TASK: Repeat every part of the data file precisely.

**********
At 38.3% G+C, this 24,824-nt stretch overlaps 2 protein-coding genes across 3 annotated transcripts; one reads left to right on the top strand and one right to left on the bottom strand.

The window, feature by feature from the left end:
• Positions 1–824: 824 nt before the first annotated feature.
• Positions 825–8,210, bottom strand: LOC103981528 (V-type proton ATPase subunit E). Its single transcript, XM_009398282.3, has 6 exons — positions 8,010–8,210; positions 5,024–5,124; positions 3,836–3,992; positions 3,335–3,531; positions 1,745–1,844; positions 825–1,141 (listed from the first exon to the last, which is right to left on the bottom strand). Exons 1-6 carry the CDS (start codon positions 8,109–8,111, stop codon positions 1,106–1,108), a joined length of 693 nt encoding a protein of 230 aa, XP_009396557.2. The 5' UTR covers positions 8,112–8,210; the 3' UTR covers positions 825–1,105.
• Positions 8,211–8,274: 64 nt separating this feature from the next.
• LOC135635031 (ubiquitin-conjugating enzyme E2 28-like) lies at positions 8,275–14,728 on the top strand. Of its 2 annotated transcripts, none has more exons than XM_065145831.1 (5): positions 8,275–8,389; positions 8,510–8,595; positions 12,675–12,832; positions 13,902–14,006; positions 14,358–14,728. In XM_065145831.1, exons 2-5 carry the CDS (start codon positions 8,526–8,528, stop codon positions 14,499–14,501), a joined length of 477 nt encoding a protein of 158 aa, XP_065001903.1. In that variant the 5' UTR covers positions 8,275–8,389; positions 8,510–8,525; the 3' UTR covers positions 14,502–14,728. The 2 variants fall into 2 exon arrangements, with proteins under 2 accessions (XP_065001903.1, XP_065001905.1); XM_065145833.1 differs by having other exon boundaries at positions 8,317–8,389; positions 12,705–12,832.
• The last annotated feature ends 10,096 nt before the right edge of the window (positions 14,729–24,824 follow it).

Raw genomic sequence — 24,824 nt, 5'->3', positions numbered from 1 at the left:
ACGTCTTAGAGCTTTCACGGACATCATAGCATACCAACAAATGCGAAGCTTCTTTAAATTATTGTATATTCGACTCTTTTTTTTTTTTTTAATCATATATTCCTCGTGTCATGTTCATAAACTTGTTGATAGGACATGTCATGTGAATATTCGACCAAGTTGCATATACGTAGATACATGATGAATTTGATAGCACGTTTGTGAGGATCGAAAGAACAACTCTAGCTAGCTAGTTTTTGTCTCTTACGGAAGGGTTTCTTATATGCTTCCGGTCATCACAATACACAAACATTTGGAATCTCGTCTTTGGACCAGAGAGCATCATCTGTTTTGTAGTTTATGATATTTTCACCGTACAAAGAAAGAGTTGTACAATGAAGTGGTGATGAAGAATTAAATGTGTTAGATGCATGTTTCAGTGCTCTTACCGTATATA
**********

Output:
At 38.3% G+C, this 24,824-nt stretch overlaps 2 protein-coding genes across 3 annotated transcripts; one reads left to right on the top strand and one right to left on the bottom strand.

The window, feature by feature from the left end:
• Positions 1–824: 824 nt before the first annotated feature.
• Positions 825–8,210, bottom strand: LOC103981528 (V-type proton ATPase subunit E). Its single transcript, XM_009398282.3, has 6 exons — positions 8,010–8,210; positions 5,024–5,124; positions 3,836–3,992; positions 3,335–3,531; positions 1,745–1,844; positions 825–1,141 (listed from the first exon to the last, which is right to left on the bottom strand). Exons 1-6 carry the CDS (start codon positions 8,109–8,111, stop codon positions 1,106–1,108), a joined length of 693 nt encoding a protein of 230 aa, XP_009396557.2. The 5' UTR covers positions 8,112–8,210; the 3' UTR covers positions 825–1,105.
• Positions 8,211–8,274: 64 nt separating this feature from the next.
• LOC135635031 (ubiquitin-conjugating enzyme E2 28-like) lies at positions 8,275–14,728 on the top strand. Of its 2 annotated transcripts, none has more exons than XM_065145831.1 (5): positions 8,275–8,389; positions 8,510–8,595; positions 12,675–12,832; positions 13,902–14,006; positions 14,358–14,728. In XM_065145831.1, exons 2-5 carry the CDS (start codon positions 8,526–8,528, stop codon positions 14,499–14,501), a joined length of 477 nt encoding a protein of 158 aa, XP_065001903.1. In that variant the 5' UTR covers positions 8,275–8,389; positions 8,510–8,525; the 3' UTR covers positions 14,502–14,728. The 2 variants fall into 2 exon arrangements, with proteins under 2 accessions (XP_065001903.1, XP_065001905.1); XM_065145833.1 differs by having other exon boundaries at positions 8,317–8,389; positions 12,705–12,832.
• The last annotated feature ends 10,096 nt before the right edge of the window (positions 14,729–24,824 follow it).

Raw genomic sequence — 24,824 nt, 5'->3', positions numbered from 1 at the left:
ACGTCTTAGAGCTTTCACGGACATCATAGCATACCAACAAATGCGAAGCTTCTTTAAATTATTGTATATTCGACTCTTTTTTTTTTTTTTAATCATATATTCCTCGTGTCATGTTCATAAACTTGTTGATAGGACATGTCATGTGAATATTCGACCAAGTTGCATATACGTAGATACATGATGAATTTGATAGCACGTTTGTGAGGATCGAAAGAACAACTCTAGCTAGCTAGTTTTTGTCTCTTACGGAAGGGTTTCTTATATGCTTCCGGTCATCACAATACACAAACATTTGGAATCTCGTCTTTGGACCAGAGAGCATCATCTGTTTTGTAGTTTATGATATTTTCACCGTACAAAGAAAGAGTTGTACAATGAAGTGGTGATGAAGAATTAAATGTGTTAGATGCATGTTTCAGTGCTCTTACCGTATATA